If you put yourself out there in front of some of your best officers, there are a few things to keep in mind; 1. Don't over-promise and under-deliver, 2. Your audience has finely tuned BS meter, and 3. Don't let your talking points get out of phase with what you are actually bringing to the discussion.
As most of you know, we about to see the roll out of the latest version of our maritime strategy. Rumbles and rumors are starting to come out.
Today we have a guest post anon to you, but not to me. A report from the front lines. The CNO has asked for a "crowd sourced" discussion. I don't think he is using that phrase right, but I know what he means. Well, I think he is going to get it.
The best thing for our nation and its navy is the creative friction only an open, critical, enthusiastic, and sharp elbowed discussion will bring out. When it hits the street, I plan to look at it as an invitation, not a solution.
As our author outlines ... perhaps it is best to keep your expectations low and your powder dry.
Shipmate, over to you.
It’s been thirty years since Clara Peller uttered the now well-known phrase “Where’s the beef?” Having just attended the Naval War College’s Current Strategy Forum, I’m left asking the same question. What was touted as an opportunity for the CNO to roll out his updated version of Cooperative Strategy for 21st Century Sea Power (CS21) came and went with many asking another question: Did I miss something?
Admiral Greenert delivered an engaging and upbeat message addressing the importance of an “all hands on deck” effort to review and reexamine CS21. Suggesting that nobody has been seriously thinking about maritime strategy for the past few years, CNO took off his coat, rolled up his sleeves, and announced that now is the time to get down to work. Unfortunately, getting down to work will prove difficult, because ADM Greenert chose not to share any of his CS21 updates with the hundreds of mid-grade and senior officers in attendance. Perhaps in keeping with his statement, “if you talk about it openly, you cross the line and unnecessarily antagonize,” he instead chose to assemble a small group of hand-selected officers for a late afternoon roundtable discussion. An attendee described the focus group as a perfunctory “check in the block” where the only topic discussed was the PowerPoint outline of what the strategy brief might look like – not the actual strategy.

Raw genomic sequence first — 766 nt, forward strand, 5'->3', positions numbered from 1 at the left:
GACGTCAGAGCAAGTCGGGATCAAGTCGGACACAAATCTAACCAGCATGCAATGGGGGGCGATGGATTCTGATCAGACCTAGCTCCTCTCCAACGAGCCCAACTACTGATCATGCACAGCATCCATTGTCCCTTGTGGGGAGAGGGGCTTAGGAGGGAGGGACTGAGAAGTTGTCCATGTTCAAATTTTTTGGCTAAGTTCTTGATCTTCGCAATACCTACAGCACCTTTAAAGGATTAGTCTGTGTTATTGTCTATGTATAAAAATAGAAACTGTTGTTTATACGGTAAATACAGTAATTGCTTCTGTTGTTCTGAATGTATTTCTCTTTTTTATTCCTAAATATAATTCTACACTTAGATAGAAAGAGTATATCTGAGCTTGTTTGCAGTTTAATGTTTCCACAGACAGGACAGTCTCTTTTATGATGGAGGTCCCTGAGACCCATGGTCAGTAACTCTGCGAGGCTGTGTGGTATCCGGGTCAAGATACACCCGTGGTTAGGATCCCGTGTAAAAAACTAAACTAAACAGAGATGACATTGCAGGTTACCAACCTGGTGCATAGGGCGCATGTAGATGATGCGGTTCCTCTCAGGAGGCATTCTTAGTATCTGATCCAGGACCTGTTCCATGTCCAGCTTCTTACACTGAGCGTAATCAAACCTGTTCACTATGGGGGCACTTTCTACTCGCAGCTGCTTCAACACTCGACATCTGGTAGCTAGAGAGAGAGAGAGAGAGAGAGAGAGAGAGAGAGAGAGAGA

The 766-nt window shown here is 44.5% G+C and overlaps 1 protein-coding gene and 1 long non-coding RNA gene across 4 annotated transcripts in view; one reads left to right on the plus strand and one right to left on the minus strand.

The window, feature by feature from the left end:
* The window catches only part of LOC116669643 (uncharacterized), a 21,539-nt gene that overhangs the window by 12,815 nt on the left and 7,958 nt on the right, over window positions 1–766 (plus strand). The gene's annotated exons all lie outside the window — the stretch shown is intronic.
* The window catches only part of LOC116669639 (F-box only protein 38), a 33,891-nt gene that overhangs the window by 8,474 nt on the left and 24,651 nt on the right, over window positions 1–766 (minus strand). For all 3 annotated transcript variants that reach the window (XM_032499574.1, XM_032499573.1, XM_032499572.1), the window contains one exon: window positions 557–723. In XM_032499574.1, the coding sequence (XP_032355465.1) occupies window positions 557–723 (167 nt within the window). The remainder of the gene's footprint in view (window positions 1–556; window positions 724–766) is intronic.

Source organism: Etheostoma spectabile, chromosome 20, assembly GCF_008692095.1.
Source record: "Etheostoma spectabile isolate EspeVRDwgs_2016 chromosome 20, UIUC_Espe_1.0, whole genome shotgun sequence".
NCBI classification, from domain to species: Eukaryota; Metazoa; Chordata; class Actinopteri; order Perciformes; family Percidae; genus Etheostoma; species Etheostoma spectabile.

Admiral Greenert kicked off the symposium by stating, “Everyone – from junior, mid, and senior officers, to scholars, civilians, and retirees – owns a piece of this [strategy].” The problem is that not “everyone” was provided the requisite material to get to work. Why? Is it so heavily classified that it could not be discussed in an open forum? If that is the case, it would stand in stark contrast from previous strategies. Further, if our governing maritime strategy is too sensitive to discuss openly, is it really focused at the strategic level, or have we again mistaken tactics for strategy? Has the CNO grown self conscious of, or as he stated, overly concerned with unnecessarily antagonizing the Chinese? If that is the case, the CNO might have been wise to cancel the entire Current Strategy Forum, since while much of what was discussed during the two-day symposium was enlightening, the overwhelming theme was one of PRC/US alarmism. Does the CNO not really desire an open, “crowd-sourced” discussion (as he suggested)? If that is true, one must ask why he went to such lengths imploring the audience to roll up their sleeves and get to work. Or, is it the case that there are no appreciable changes to the Navy’s grand maritime strategy, and that this version so closely mirrors each previous edition as to be indistinguishable from them, save for new platforms (read: LC$ and J$F procurement). This seems to be the most likely answer. After all, maritime strategy (and military strategy writ large) hasn’t actually been about strategy in a long time.
This bit of the tail wagging the dog is particularly concerning as we sail towards a horizon clouded with fiscal uncertainty. Previous versions of CS21 told us what we were expected to accomplish and to what effect, but came up short of explaining how, and certainly didn’t have an eye toward sequestration. The 2014 rebranding gave the CNO an opportunity to provide an increasingly skeptical Congress (as well as the country in general) reasonably specific objectives and justifications for the funding he’s requested, without trespassing the line of “unnecessarily antagonizing” the Chinese. In choosing to punt, the CNO leaves the door open for us to wonder whether we need LCS and JSF to execute our strategy, or if we’re writing a strategy to justify LCS and JSF.
The author is a carrier aviator and student at the Naval War College. He does not believe Navy leadership fosters an environment such that junior and midgrade officers can write critically, yet respectfully of their seniors.
UPDATE: Solid additional thoughts by SteelJawScribe. Check 'em out.